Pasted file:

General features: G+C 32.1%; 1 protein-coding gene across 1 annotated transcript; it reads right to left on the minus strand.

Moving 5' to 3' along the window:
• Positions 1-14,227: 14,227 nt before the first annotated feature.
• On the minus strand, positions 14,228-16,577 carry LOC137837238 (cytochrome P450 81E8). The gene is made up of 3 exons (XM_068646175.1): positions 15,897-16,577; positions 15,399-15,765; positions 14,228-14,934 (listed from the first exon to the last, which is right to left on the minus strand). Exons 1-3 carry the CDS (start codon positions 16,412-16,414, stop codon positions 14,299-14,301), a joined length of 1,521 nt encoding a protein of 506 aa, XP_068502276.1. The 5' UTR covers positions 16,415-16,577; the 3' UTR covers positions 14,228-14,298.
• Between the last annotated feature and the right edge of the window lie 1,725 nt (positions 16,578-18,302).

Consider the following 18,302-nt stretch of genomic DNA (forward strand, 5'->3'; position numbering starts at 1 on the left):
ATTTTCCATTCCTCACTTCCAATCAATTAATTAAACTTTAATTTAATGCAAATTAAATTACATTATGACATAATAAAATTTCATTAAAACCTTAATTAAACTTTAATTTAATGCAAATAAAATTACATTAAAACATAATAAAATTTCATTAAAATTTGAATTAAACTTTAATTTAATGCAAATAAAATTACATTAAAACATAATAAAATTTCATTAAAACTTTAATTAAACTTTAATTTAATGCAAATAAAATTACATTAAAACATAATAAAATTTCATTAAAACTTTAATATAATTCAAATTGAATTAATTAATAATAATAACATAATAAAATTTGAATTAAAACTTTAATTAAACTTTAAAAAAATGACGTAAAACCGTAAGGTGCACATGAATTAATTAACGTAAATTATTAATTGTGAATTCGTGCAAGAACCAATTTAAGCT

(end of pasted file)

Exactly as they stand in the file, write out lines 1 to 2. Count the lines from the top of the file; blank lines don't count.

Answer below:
General features: G+C 32.1%; 1 protein-coding gene across 1 annotated transcript; it reads right to left on the minus strand.

Moving 5' to 3' along the window: